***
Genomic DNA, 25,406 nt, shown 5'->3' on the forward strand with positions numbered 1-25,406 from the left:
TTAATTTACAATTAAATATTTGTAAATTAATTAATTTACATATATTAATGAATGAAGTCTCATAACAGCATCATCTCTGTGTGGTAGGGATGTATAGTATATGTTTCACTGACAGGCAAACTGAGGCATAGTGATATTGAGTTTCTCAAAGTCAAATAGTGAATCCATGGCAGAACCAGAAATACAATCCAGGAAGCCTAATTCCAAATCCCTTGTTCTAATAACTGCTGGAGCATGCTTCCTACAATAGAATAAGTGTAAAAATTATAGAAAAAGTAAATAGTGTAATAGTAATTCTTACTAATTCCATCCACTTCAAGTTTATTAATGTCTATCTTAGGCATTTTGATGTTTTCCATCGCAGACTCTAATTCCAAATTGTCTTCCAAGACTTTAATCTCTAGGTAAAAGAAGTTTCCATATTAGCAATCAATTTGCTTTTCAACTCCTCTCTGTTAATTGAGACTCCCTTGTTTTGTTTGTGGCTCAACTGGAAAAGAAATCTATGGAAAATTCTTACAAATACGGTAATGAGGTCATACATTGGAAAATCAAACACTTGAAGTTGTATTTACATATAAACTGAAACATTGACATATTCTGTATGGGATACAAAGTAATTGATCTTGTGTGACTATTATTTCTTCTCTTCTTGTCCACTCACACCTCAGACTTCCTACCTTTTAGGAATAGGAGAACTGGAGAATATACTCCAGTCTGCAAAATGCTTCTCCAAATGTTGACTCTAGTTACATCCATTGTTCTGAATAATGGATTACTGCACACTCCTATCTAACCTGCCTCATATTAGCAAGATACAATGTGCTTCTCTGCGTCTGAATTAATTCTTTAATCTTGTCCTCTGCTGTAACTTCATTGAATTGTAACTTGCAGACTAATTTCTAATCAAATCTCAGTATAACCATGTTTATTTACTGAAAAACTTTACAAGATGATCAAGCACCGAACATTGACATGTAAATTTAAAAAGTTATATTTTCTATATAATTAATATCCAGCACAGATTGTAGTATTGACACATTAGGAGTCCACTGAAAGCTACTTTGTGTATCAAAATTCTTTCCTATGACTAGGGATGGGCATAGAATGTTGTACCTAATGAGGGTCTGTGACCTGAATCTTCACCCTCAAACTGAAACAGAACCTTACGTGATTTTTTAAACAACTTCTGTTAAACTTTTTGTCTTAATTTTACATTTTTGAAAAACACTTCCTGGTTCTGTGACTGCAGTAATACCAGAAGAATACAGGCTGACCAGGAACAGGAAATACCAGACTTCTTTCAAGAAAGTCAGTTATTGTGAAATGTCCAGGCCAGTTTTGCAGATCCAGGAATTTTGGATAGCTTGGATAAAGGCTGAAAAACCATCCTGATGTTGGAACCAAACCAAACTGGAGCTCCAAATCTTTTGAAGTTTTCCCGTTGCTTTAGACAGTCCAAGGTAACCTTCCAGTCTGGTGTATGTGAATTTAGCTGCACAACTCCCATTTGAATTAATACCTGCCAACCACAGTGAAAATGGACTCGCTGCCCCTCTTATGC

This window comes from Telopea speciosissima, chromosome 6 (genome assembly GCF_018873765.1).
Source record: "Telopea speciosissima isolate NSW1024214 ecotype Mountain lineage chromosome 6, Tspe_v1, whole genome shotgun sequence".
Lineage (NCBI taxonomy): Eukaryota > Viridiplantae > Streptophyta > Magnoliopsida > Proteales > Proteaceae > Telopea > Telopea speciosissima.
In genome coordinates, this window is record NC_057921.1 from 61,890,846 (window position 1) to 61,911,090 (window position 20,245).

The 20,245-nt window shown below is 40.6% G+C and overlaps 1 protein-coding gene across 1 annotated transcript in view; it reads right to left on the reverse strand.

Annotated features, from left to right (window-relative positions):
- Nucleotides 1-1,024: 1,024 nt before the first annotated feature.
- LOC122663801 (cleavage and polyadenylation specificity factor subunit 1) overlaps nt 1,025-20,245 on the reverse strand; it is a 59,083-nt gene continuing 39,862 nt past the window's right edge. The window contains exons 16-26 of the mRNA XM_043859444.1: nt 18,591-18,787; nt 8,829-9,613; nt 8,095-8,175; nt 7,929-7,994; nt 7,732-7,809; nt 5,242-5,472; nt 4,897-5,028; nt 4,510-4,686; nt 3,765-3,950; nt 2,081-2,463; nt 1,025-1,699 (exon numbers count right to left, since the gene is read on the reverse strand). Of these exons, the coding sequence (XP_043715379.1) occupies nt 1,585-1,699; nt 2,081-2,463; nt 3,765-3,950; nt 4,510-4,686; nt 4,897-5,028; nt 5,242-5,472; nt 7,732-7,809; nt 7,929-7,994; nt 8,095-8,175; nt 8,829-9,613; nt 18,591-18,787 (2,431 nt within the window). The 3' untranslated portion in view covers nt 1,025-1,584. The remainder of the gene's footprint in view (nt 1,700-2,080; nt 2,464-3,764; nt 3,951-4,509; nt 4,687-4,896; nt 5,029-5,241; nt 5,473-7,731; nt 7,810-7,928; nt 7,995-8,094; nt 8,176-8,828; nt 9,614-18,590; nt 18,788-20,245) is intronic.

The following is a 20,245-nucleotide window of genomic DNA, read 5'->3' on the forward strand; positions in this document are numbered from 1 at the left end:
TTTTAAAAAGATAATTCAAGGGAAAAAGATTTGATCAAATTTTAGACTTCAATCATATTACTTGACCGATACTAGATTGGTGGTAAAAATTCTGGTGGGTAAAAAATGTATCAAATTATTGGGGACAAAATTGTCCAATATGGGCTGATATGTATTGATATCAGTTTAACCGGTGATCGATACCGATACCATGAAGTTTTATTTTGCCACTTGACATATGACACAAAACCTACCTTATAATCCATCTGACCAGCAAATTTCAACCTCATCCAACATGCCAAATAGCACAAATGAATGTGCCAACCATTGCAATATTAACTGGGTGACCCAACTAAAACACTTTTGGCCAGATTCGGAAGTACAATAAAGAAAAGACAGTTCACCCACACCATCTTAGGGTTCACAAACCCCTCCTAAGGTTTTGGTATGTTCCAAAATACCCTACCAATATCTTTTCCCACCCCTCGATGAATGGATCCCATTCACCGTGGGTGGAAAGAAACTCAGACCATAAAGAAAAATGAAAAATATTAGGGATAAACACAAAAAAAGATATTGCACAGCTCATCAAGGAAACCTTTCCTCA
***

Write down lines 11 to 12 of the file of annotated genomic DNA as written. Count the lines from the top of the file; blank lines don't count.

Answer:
The following is a 20,245-nucleotide window of genomic DNA, read 5'->3' on the forward strand; positions in this document are numbered from 1 at the left end:
TTTTAAAAAGATAATTCAAGGGAAAAAGATTTGATCAAATTTTAGACTTCAATCATATTACTTGACCGATACTAGATTGGTGGTAAAAATTCTGGTGGGTAAAAAATGTATCAAATTATTGGGGACAAAATTGTCCAATATGGGCTGATATGTATTGATATCAGTTTAACCGGTGATCGATACCGATACCATGAAGTTTTATTTTGCCACTTGACATATGACACAAAACCTACCTTATAATCCATCTGACCAGCAAATTTCAACCTCATCCAACATGCCAAATAGCACAAATGAATGTGCCAACCATTGCAATATTAACTGGGTGACCCAACTAAAACACTTTTGGCCAGATTCGGAAGTACAATAAAGAAAAGACAGTTCACCCACACCATCTTAGGGTTCACAAACCCCTCCTAAGGTTTTGGTATGTTCCAAAATACCCTACCAATATCTTTTCCCACCCCTCGATGAATGGATCCCATTCACCGTGGGTGGAAAGAAACTCAGACCATAAAGAAAAATGAAAAATATTAGGGATAAACACAAAAAAAGATATTGCACAGCTCATCAAGGAAACCTTTCCTCA